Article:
Myocardial ischemia-reperfusion leads to significant changes in redox state, decreased postischemic functional recovery, and cardiomyocyte apoptosis, with development and progression of heart failure. Ischemia-reperfusion in the isolated perfused rat heart has been used as a model of heart failure. Clinically, mineralocorticoid receptor blockade in heart failure decreases morbidity and mortality versus standard care alone. The effects of corticosteroids on infarct area and apoptosis were determined in rat hearts subjected to 30 minutes of ischemia and 2.5 hours of reperfusion. Both aldosterone and cortisol increased infarct area and apoptotic index, an effect half-maximal between 1 and 10 nM and reversed by spironolactone. Dexamethasone and mifepristone aggravated infarct area and apoptotic index, similarly reversed by spironolactone. Spironolactone alone reduced infarct area and apoptotic index below ischemia-reperfusion alone, in hearts from both intact and adrenalectomized rats. The present study shows that cardiac damage is aggravated by activation of mineralocorticoid receptors by aldosterone or cortisol or of glucocorticoid receptors by dexamethasone. Mifepristone unexpectedly acted as a glucocorticoid receptor agonist, for which there are several precedents. Spironolactone protected cardiomyocytes via inverse agonist activity at mineralocorticoid receptors, an effect near maximal at a relatively low dose (10 nM). Spironolactone acts not merely by excluding corticosteroids from mineralocorticoid receptors but as a protective inverse agonist at low concentration. Mineralocorticoid receptor antagonists may, thus, provide an additional therapeutic advantage in unstable angina and acute myocardial infarction.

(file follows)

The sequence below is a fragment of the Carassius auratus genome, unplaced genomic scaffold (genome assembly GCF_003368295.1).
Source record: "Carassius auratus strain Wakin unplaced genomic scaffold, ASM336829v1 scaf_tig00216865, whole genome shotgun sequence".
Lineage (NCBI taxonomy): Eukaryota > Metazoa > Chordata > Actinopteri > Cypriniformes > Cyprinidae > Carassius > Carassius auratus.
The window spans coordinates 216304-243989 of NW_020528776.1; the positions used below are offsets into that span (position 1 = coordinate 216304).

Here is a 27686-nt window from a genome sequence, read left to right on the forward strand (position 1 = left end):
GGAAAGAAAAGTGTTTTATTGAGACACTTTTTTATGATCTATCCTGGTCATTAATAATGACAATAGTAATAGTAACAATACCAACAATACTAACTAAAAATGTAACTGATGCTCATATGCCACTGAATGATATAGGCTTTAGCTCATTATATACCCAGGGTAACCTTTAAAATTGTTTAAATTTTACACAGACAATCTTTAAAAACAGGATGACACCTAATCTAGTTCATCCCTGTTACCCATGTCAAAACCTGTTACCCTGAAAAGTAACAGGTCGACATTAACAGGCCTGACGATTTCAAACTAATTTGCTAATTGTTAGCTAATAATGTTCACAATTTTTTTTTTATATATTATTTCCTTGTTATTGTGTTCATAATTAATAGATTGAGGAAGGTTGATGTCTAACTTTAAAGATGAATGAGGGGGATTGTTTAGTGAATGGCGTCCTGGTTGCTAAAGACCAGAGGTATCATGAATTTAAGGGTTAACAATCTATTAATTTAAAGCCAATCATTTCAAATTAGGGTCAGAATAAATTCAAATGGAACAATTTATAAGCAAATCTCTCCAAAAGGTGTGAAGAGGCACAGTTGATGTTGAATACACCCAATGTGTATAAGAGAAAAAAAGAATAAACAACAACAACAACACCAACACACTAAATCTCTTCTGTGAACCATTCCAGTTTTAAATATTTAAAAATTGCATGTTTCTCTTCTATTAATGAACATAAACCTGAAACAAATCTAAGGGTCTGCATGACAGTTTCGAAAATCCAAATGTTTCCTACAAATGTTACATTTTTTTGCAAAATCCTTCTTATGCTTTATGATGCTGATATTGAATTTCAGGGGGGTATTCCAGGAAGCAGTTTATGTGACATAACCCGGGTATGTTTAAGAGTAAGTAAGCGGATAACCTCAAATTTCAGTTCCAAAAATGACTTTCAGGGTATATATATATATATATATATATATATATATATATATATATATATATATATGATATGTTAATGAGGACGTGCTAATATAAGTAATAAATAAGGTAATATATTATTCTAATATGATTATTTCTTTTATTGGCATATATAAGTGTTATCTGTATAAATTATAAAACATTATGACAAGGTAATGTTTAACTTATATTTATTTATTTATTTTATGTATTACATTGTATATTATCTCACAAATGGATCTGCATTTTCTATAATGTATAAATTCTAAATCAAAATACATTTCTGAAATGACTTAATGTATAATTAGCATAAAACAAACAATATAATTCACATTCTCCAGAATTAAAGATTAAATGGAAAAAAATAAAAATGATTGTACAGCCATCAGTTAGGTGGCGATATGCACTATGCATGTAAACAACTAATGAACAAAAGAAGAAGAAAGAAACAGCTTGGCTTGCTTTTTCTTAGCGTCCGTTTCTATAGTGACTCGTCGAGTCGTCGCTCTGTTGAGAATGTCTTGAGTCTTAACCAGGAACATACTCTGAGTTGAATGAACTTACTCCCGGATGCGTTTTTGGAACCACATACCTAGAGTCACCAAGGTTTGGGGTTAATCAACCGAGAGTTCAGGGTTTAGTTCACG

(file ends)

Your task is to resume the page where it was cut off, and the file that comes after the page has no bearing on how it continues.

|Number of pages||7|
|Publication status||Published - Dec 2009|
- Inverse agonist
- Mineralocorticoid receptor
- Myocardial infarction